My Apology to you, lessons from Jonah
Over the past several months God has put a lot of messages on my heart to write about and share on ETM.
But sadly, I have been too busy or distracted to write them. I mean, it’s not really a big deal, right? All I was putting off was writing on a simple website – a blog – not anything “real”. Part of why I felt that was was due to a few comments I received about this site, saying that by writing for a website I am just fooling myself into thinking that I’m doing something for God and the church, while in reality I’m just wasting my time that should be used to do something “real” with actual people.
Sadly I let those words of discouragement affect me for way too long, evidenced by the fact that I have only written a single article since hearing them.
This week God used an extremely long and boring drive through Nebraska (twice) to teach me something. With nothing else to entertain me for 18 + hours in the car, I turned to podcast sermons from a few churches that I really like. A few of those messages were by Pastor Lance Ralston, from Calvary Chapel of Oxnard.
The passage covered was a story I have heard numerous times throughout my life, but for some reason I found that this particular sermon was crammed packed with several new insights. It was awesome! And then it became convicting.
The message ended by saying that any time we refuse to do what God tells us to, we are being like Jonah. No, we may not be picking up and running in the opposite direction of what we are told to do, but is that any worse than disobeying by sitting on our couches while ignoring God? When God tells you to do something, you need to do it. It didn’t take long for that message to personally hit me, and instantly I knew it was about ETM.
It took another two days of dwelling on the sermon before something else hit me.
But the Lord hurled a great wind upon the sea, and there was a mighty tempest on the sea, so that the ship threatened to break up. Then the mariners were afraid, and each cried out to his god. And they hurled the cargo that was in the ship into the sea to lighten it for them. – Jonah 1:4-5 (ESV)
One of the things the pastor mentioned that I had never before considered about the story of Jonah, was the impact his disobedience and sin would have on others. When Jonah booked passage on a ship to Tarsus, it wasn’t a pleasure cruise. It was a cargo ship. He was sailing with sailors who made a living from delivering cargo.
But then Jonah stepped on board. And as a consequence of his personal sin the entire crew suffered. After they set sail a storm hit the ship. One powerful enough to panic an experienced crew to the point that they started dumping their cargo, their livelihood, overboard. The storm almost broke the ship in half, because it was so strong. They were not the ones disobeying God, they were the innocent bystanders, but because of Jonah’s disobedience the crew lost an entire shipment of cargo, and almost lost their lives.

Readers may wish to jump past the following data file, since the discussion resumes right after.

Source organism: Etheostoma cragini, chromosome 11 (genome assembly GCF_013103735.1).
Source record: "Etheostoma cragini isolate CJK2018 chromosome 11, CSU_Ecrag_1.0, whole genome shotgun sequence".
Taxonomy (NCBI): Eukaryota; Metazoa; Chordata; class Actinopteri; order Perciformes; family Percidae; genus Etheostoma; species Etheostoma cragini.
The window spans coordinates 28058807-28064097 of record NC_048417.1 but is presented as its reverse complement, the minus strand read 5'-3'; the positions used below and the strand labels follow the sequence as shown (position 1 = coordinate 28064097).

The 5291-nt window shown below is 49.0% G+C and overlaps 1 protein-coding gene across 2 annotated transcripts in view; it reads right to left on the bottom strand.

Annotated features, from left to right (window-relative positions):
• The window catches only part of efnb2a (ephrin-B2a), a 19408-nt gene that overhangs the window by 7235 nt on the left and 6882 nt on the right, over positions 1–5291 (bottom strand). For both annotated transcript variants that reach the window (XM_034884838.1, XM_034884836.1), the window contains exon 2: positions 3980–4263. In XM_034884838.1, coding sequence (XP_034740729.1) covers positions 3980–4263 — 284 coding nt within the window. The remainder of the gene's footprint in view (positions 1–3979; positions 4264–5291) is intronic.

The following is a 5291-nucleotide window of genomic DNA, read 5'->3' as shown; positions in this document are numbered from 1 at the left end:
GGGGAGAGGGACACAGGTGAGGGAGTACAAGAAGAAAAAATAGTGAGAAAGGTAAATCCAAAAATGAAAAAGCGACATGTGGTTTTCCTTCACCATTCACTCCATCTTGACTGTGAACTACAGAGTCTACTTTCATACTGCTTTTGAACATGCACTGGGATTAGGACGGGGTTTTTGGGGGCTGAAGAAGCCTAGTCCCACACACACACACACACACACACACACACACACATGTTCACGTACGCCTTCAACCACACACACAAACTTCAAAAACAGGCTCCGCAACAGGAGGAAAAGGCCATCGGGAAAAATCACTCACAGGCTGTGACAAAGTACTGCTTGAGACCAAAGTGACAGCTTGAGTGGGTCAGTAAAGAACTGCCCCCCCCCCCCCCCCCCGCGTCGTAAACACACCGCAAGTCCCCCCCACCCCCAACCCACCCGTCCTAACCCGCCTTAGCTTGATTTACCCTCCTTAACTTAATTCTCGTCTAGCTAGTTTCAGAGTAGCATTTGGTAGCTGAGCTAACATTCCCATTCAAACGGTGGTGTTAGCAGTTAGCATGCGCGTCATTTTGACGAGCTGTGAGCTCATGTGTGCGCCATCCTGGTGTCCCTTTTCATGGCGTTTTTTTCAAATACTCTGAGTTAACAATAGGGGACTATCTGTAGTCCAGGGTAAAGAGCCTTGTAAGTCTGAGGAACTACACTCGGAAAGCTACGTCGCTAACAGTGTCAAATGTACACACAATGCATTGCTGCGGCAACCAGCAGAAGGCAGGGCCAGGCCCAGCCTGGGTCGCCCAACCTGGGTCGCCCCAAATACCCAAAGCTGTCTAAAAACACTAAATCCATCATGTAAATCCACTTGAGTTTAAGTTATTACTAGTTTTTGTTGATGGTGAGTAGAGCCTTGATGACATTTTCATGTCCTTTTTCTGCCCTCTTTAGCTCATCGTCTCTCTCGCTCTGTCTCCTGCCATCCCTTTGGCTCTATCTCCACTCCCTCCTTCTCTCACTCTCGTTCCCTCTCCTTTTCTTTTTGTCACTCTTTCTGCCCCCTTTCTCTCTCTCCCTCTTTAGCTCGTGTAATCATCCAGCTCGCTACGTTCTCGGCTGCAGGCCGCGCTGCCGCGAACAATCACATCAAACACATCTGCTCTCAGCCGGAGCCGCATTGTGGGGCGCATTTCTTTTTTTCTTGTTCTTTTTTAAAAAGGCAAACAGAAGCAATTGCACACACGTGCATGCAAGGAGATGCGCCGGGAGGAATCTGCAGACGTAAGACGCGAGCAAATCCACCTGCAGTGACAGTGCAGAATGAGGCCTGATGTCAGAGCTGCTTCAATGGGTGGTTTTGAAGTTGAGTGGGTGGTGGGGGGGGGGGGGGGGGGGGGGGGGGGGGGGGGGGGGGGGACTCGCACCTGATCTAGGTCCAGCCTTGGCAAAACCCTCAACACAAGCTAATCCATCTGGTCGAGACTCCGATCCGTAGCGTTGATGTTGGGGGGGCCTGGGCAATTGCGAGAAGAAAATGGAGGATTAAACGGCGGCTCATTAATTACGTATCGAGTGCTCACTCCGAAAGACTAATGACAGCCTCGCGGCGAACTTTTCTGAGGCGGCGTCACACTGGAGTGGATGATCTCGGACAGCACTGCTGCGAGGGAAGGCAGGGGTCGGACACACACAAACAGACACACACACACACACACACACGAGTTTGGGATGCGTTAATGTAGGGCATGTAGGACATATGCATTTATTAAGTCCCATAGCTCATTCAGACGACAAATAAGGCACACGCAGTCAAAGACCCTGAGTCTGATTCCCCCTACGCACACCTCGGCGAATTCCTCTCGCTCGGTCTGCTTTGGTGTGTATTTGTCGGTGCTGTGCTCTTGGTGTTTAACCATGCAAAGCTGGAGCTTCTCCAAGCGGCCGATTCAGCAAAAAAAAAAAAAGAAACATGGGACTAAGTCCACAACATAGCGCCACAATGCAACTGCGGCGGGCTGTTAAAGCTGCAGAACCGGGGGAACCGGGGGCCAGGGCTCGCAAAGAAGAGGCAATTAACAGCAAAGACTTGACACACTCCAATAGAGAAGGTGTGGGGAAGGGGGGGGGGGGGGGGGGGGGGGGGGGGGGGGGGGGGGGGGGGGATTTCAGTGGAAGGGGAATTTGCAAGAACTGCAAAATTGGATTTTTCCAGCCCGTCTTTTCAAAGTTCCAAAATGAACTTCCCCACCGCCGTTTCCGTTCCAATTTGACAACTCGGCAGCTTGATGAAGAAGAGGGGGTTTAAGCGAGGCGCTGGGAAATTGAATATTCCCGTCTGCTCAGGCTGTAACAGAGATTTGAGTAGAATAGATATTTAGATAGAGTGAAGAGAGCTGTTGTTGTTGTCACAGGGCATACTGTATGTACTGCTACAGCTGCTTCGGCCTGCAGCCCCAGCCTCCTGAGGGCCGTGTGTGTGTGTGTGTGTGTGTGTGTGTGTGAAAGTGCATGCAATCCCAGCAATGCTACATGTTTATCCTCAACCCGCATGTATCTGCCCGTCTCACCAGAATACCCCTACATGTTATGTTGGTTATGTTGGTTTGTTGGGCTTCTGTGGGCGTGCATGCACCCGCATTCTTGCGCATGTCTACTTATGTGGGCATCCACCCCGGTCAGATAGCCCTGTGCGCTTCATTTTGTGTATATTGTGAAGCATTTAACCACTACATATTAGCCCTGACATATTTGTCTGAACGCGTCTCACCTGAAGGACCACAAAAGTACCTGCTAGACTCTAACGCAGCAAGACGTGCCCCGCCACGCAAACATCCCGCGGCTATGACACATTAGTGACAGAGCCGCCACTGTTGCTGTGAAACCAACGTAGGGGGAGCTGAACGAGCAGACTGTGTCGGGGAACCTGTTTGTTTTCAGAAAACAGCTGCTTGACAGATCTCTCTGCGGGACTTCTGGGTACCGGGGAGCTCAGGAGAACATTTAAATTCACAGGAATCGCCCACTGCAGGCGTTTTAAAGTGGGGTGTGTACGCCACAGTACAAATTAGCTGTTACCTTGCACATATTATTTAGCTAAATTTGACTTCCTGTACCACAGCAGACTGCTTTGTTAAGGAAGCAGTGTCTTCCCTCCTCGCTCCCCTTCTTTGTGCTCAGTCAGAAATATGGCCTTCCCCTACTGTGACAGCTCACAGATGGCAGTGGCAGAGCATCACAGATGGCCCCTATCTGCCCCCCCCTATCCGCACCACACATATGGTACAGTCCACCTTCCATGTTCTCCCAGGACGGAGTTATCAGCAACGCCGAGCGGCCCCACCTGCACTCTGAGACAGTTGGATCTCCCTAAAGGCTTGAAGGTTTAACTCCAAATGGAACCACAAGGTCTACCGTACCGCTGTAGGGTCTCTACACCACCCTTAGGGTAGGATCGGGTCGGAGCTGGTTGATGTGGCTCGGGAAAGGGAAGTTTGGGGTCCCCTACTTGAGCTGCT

If God puts a message on my heart to write about, then I need to do it. There are no excuses about how “nobody will read it” or how “pointless” a virtual ministry is. I just need to obey. It’s up to God to make it effective, and since I don’t know the future I can’t even hope to make a prediction about how the article may affect someone.
There might have been a person who would have read one of those articles on this website who needed to hear exactly what I was told to share. Maybe they needed wisdom, edification, or conviction, from what they would have read. But because I never wrote it, I missed out on an opportunity to be used by God to be a blessing in another person’s life. And for what? So I could watch some movies or play games?
Or maybe what I wrote never would have been used to help someone. Maybe I’m just supposed to write it out of obedience. For whatever the reason, I was led to do something awesome and I didn’t do it. And for that, I give you a heartfelt apology. I’m sorry I disobeyed God and was not there for you when you needed me to be.
2 thoughts on “My Apology to you, lessons from Jonah”
I don’t know if you realize this, but only recently for the first time since Jonah has the city of Nineveh been void of people who worship God. Because of ISIS, the Christians fled, but the Ninevites had a large population who follow Jesus before ISIS, which means thousands of years of Ninevites worshipping God until finally a missionary comes to tell them about Jesus whom they accepted with glad hearts. Imagine if God had allowed Jonah to disobey, how many people would have perished to hell?
The consequences of Jonah’s disobedience would have been much worse had God not forced the issue.
Great point, Matthew. I was looking at the more immediate effects of disobeying God, but we can’t possibly know how many generations could be affected by our disobedience. One Biblical instance is when Israel was told to completely destroy the Amalekites, but they let one live, and his descendants eventually nearly had the entire Jewish population killed during the time of Esther. So yeah… Disobeying God has far reaching consequences.